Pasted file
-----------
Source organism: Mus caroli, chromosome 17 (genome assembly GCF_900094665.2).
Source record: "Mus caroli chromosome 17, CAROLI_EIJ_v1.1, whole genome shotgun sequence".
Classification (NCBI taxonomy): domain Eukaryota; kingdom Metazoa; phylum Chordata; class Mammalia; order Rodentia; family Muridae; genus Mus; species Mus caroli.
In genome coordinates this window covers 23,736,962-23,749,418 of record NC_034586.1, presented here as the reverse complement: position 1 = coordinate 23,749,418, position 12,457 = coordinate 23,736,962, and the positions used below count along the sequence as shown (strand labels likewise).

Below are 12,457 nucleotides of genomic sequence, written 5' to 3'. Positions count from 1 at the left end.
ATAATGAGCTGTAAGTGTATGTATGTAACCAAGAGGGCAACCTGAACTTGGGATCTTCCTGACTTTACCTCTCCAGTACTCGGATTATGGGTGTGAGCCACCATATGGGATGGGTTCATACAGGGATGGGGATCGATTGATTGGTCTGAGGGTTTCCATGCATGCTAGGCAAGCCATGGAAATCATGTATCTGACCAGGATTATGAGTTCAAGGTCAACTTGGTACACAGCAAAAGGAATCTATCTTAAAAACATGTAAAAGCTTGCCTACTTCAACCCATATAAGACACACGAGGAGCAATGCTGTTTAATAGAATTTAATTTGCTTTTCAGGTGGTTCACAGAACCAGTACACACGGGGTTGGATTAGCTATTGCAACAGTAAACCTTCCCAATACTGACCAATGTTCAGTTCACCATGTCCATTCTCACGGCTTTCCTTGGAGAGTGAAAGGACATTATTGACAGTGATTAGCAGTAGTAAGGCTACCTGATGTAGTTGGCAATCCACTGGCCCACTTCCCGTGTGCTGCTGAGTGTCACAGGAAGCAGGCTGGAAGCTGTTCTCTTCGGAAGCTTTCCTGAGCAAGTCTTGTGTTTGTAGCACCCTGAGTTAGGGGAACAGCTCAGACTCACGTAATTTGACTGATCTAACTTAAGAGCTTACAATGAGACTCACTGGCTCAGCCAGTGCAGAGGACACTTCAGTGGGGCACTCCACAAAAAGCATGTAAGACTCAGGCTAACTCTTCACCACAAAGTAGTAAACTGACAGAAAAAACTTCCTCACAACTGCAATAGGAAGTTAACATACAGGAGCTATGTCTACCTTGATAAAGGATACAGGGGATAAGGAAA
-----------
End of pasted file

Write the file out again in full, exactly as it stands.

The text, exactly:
Source organism: Mus caroli, chromosome 17 (genome assembly GCF_900094665.2).
Source record: "Mus caroli chromosome 17, CAROLI_EIJ_v1.1, whole genome shotgun sequence".
Classification (NCBI taxonomy): domain Eukaryota; kingdom Metazoa; phylum Chordata; class Mammalia; order Rodentia; family Muridae; genus Mus; species Mus caroli.
In genome coordinates this window covers 23,736,962-23,749,418 of record NC_034586.1, presented here as the reverse complement: position 1 = coordinate 23,749,418, position 12,457 = coordinate 23,736,962, and the positions used below count along the sequence as shown (strand labels likewise).

Below are 12,457 nucleotides of genomic sequence, written 5' to 3'. Positions count from 1 at the left end.
ATAATGAGCTGTAAGTGTATGTATGTAACCAAGAGGGCAACCTGAACTTGGGATCTTCCTGACTTTACCTCTCCAGTACTCGGATTATGGGTGTGAGCCACCATATGGGATGGGTTCATACAGGGATGGGGATCGATTGATTGGTCTGAGGGTTTCCATGCATGCTAGGCAAGCCATGGAAATCATGTATCTGACCAGGATTATGAGTTCAAGGTCAACTTGGTACACAGCAAAAGGAATCTATCTTAAAAACATGTAAAAGCTTGCCTACTTCAACCCATATAAGACACACGAGGAGCAATGCTGTTTAATAGAATTTAATTTGCTTTTCAGGTGGTTCACAGAACCAGTACACACGGGGTTGGATTAGCTATTGCAACAGTAAACCTTCCCAATACTGACCAATGTTCAGTTCACCATGTCCATTCTCACGGCTTTCCTTGGAGAGTGAAAGGACATTATTGACAGTGATTAGCAGTAGTAAGGCTACCTGATGTAGTTGGCAATCCACTGGCCCACTTCCCGTGTGCTGCTGAGTGTCACAGGAAGCAGGCTGGAAGCTGTTCTCTTCGGAAGCTTTCCTGAGCAAGTCTTGTGTTTGTAGCACCCTGAGTTAGGGGAACAGCTCAGACTCACGTAATTTGACTGATCTAACTTAAGAGCTTACAATGAGACTCACTGGCTCAGCCAGTGCAGAGGACACTTCAGTGGGGCACTCCACAAAAAGCATGTAAGACTCAGGCTAACTCTTCACCACAAAGTAGTAAACTGACAGAAAAAACTTCCTCACAACTGCAATAGGAAGTTAACATACAGGAGCTATGTCTACCTTGATAAAGGATACAGGGGATAAGGAAA